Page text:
category: Advent

Advent Reflection: Day 14

Saturday, December 12

Habakkuk 3:13–19; Matthew 21: 28–32

I don’t know what it is about being in the car, me driving, my six–year–old daughter sitting in the back, but something about this situation prompts her to ask challenging questions such as “why are people mean?” and “why does God let people get sick?” She asks these same questions repeatedly, which indicates to me that either I’m not answering them to her satisfaction or that they are difficult questions worth asking again and again. The passage from Habakkuk reminded me of my daughter’s questions, which occur to everyone. Why do the “bad” or “wrong” people win? Why does God allow “bad” people to hurt us? Are we being taught a lesson? Suffering, our own and others, commands our full attention, and so it’s natural to wonder why, to struggle with these questions. But will we ever know why? And what if focusing on these questions is just a distraction?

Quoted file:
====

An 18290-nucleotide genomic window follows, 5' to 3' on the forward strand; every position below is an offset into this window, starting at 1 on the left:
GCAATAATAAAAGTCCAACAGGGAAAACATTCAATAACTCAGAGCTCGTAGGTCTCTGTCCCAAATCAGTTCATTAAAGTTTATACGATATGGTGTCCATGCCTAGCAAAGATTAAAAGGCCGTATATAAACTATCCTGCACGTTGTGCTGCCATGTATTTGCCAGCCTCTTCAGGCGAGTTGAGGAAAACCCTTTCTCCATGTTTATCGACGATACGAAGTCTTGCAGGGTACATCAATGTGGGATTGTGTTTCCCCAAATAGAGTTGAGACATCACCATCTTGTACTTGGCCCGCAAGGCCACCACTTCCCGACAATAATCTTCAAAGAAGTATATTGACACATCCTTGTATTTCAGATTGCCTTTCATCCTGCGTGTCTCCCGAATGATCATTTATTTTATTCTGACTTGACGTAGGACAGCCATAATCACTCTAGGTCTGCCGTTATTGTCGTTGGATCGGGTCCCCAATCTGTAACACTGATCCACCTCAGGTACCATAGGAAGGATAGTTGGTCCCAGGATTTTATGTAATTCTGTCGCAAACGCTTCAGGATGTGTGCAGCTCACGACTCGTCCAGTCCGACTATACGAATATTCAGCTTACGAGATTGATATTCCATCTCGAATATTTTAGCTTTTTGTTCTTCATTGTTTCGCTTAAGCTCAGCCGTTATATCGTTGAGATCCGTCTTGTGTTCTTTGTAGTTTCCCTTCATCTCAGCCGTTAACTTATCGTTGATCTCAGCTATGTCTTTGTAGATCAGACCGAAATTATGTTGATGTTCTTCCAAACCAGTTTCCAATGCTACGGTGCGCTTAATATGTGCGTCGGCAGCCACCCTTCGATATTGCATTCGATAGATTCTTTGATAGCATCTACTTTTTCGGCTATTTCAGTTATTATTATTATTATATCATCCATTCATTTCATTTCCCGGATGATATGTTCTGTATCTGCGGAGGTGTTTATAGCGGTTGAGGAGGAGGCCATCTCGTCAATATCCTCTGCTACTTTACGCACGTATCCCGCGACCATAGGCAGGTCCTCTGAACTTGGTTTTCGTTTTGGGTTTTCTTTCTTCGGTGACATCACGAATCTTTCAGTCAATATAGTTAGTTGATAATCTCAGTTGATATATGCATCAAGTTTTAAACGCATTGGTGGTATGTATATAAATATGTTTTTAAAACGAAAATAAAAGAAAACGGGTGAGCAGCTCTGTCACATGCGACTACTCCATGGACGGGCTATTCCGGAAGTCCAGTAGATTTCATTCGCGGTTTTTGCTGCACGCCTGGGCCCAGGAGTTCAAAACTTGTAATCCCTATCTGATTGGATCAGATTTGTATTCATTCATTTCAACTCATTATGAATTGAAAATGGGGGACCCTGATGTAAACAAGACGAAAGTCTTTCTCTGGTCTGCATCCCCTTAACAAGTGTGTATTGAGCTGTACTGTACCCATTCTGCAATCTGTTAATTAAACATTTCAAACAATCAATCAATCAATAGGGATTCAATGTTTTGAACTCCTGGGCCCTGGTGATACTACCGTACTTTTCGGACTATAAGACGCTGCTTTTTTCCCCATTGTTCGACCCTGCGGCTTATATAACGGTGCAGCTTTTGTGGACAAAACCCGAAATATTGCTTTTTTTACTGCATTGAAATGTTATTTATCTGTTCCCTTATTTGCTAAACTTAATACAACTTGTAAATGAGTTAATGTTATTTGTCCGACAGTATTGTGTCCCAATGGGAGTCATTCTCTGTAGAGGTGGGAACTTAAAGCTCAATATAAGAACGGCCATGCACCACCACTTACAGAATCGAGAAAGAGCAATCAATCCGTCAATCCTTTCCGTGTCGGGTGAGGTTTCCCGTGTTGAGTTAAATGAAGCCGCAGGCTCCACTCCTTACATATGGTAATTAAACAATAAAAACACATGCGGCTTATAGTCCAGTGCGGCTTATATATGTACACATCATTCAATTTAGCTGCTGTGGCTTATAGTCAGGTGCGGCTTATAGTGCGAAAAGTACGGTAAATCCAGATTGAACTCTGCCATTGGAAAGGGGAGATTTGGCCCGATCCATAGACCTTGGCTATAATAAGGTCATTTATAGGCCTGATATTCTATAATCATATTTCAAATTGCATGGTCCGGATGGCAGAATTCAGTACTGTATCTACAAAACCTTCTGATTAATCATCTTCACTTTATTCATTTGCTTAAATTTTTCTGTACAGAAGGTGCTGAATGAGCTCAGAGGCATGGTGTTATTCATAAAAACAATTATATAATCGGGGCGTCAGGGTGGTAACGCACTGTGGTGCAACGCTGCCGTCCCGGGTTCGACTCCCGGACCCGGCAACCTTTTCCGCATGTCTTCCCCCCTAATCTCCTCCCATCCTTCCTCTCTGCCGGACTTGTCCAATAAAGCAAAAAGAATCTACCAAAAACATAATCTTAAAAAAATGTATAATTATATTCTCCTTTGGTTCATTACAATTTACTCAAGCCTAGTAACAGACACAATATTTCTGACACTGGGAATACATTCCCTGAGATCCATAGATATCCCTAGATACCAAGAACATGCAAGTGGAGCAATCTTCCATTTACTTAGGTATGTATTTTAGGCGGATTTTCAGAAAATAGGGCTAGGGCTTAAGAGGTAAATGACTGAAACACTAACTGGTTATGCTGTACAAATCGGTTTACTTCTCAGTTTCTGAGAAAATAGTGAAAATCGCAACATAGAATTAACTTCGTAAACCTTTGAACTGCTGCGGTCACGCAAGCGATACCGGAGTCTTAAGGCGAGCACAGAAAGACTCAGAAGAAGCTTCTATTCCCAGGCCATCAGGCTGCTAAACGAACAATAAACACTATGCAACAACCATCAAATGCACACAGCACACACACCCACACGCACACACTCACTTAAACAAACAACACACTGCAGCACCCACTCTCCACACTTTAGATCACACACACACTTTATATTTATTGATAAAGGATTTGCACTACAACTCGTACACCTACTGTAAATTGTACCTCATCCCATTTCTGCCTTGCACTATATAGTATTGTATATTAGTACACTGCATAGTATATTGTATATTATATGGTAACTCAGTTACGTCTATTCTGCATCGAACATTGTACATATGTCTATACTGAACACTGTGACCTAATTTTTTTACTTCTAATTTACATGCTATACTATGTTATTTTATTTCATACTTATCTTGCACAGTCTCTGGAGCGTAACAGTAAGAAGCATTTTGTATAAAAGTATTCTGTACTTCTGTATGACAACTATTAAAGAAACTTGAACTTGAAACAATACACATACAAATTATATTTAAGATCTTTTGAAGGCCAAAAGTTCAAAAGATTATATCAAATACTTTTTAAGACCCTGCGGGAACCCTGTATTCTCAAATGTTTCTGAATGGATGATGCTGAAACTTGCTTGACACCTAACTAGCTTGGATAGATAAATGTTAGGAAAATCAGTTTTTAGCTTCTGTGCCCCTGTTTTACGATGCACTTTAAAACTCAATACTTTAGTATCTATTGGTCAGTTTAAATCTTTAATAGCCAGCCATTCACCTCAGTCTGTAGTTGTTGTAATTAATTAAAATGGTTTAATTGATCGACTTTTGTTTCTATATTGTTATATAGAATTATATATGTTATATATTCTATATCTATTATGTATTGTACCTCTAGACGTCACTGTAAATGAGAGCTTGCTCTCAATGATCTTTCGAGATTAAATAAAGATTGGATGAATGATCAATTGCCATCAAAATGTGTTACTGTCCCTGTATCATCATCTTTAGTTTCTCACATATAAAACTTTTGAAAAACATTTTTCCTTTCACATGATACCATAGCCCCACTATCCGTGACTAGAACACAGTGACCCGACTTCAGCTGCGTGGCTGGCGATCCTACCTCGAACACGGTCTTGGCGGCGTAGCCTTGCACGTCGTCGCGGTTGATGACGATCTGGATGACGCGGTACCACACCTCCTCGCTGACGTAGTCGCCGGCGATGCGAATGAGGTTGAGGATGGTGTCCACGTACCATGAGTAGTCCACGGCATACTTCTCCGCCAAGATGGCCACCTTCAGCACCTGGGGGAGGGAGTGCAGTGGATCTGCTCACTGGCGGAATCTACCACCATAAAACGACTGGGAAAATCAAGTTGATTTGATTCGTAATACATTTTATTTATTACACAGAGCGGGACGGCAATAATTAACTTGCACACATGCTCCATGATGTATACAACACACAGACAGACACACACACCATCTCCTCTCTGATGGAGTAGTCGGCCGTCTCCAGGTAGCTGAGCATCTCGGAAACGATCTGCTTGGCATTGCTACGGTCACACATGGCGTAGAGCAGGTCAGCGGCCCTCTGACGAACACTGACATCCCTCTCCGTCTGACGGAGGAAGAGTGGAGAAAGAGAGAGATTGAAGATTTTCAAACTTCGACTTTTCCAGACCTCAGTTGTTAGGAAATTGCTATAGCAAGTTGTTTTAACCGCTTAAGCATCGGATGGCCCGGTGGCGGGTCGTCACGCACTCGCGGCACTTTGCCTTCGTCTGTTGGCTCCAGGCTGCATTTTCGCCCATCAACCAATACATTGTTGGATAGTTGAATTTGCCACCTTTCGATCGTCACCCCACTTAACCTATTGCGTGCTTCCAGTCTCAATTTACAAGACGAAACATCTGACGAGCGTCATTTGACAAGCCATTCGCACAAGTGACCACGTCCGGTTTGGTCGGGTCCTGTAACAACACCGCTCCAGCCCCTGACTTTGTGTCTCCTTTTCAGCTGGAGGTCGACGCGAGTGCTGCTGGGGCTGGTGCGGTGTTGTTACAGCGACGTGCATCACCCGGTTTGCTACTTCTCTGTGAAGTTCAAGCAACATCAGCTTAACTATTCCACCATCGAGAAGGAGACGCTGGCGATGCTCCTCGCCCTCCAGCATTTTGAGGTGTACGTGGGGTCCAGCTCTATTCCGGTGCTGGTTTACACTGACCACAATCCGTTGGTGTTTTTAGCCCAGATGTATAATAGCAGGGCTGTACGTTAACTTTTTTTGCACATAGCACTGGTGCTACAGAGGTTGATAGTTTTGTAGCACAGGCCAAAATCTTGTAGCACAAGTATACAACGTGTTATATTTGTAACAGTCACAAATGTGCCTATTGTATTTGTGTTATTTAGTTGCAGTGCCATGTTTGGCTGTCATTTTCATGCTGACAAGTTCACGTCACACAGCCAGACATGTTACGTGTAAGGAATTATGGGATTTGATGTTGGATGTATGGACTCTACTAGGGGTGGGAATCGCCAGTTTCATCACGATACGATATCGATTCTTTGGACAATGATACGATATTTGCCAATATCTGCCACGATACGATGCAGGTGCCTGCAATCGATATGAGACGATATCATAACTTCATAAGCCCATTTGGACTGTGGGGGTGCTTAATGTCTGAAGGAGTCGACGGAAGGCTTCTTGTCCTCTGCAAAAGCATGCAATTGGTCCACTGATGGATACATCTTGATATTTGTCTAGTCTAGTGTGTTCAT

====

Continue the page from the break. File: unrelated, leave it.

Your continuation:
I forget how easily something different than suffering can happen, a different story that is an alternative to the struggle between “good” and “bad,” the unanswerable why. When I chase after understanding, I forget about blessings. The simplicity of blessings. Faith, for one.

A child, for another. The hymn at the end of Habakkuk reminds me to let go of asking why and to rely on faith in the Lord to sustain me, to make me as fast and strong as deer, able to climb to great heights.

Suffering is unexpected and undeserved but so are blessings. As we go through Advent and prepare for the birth of Jesus, I wonder, were the people of His time expecting Him? Or were they expecting suffering? Were they struggling to understand why the world was such a mess and why God wasn’t doing anything about it? And yet, something good and amazing was about to happen. Were they anticipating joy? A blessing, a gift, given to all, even to those who at first say no but then later change their minds, available even to those we judge as mean or wrong or bad, as the Parable of the Two Sons tells us in Matthew. This blessing is an easy question. All we have to do is answer yes.

(Reprint from 2017)

Cheryl Duffus
Associate Professor of English

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